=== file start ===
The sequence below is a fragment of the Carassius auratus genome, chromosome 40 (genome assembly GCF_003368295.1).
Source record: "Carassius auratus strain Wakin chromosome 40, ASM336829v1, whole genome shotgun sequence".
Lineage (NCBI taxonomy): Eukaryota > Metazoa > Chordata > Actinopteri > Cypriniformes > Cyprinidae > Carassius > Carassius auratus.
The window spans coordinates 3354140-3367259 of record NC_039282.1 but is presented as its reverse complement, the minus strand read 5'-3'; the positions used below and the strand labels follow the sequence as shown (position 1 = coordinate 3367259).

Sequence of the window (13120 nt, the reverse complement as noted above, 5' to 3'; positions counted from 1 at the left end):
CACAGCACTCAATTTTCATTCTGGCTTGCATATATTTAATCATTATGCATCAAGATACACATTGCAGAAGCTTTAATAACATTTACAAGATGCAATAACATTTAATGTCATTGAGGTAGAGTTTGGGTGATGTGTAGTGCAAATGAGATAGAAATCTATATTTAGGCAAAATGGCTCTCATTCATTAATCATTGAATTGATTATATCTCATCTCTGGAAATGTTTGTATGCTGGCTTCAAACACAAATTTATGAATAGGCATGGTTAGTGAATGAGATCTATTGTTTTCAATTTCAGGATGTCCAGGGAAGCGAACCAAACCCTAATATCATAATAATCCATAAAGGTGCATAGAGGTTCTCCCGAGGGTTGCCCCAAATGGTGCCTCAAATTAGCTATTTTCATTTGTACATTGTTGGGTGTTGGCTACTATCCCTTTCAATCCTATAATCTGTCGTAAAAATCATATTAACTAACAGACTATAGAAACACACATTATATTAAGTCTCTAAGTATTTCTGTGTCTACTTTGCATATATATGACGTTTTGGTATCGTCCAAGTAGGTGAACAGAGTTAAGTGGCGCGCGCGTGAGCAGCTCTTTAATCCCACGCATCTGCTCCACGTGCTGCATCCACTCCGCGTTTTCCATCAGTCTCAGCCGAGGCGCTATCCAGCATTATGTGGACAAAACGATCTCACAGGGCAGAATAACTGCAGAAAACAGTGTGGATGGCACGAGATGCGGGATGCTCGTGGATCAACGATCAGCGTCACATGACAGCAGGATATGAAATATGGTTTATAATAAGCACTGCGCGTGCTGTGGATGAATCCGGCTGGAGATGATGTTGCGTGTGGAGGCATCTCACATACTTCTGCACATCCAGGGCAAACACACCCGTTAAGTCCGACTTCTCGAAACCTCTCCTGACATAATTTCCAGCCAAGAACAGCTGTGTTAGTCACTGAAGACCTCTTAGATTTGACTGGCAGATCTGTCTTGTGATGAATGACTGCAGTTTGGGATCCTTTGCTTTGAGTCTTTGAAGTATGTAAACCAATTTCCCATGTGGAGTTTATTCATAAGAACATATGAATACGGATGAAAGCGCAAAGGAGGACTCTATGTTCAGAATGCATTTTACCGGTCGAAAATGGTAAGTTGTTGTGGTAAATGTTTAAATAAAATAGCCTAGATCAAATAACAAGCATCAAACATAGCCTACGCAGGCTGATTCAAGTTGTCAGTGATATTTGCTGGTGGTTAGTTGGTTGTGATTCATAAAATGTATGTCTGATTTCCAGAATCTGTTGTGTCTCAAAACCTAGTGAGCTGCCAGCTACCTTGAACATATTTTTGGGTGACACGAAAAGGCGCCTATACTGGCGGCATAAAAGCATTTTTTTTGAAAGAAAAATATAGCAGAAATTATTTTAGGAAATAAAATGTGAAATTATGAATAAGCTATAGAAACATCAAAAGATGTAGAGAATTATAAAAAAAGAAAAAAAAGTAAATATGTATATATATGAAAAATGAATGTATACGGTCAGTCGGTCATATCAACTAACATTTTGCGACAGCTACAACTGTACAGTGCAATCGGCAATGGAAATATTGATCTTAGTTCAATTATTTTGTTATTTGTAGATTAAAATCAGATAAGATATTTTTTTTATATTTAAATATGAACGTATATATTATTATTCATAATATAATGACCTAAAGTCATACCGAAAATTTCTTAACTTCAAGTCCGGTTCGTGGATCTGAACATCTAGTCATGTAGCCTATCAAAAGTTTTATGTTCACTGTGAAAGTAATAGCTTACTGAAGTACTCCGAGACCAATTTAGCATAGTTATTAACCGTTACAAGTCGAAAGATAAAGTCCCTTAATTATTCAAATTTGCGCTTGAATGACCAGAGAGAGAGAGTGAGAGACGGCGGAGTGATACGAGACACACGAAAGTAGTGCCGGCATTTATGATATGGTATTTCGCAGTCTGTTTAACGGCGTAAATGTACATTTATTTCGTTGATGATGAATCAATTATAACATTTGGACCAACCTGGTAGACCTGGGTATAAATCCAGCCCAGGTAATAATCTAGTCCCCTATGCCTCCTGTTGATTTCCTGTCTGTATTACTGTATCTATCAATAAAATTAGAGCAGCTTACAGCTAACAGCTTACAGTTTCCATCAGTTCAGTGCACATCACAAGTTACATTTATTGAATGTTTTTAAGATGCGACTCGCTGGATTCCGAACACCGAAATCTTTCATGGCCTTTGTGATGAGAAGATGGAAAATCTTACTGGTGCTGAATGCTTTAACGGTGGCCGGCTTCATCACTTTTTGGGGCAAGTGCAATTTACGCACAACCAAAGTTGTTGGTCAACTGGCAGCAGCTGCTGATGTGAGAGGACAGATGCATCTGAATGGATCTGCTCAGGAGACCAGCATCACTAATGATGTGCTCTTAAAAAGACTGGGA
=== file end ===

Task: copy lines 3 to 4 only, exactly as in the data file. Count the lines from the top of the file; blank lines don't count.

Lineage (NCBI taxonomy): Eukaryota > Metazoa > Chordata > Actinopteri > Cypriniformes > Cyprinidae > Carassius > Carassius auratus.
The window spans coordinates 3354140-3367259 of record NC_039282.1 but is presented as its reverse complement, the minus strand read 5'-3'; the positions used below and the strand labels follow the sequence as shown (position 1 = coordinate 3367259).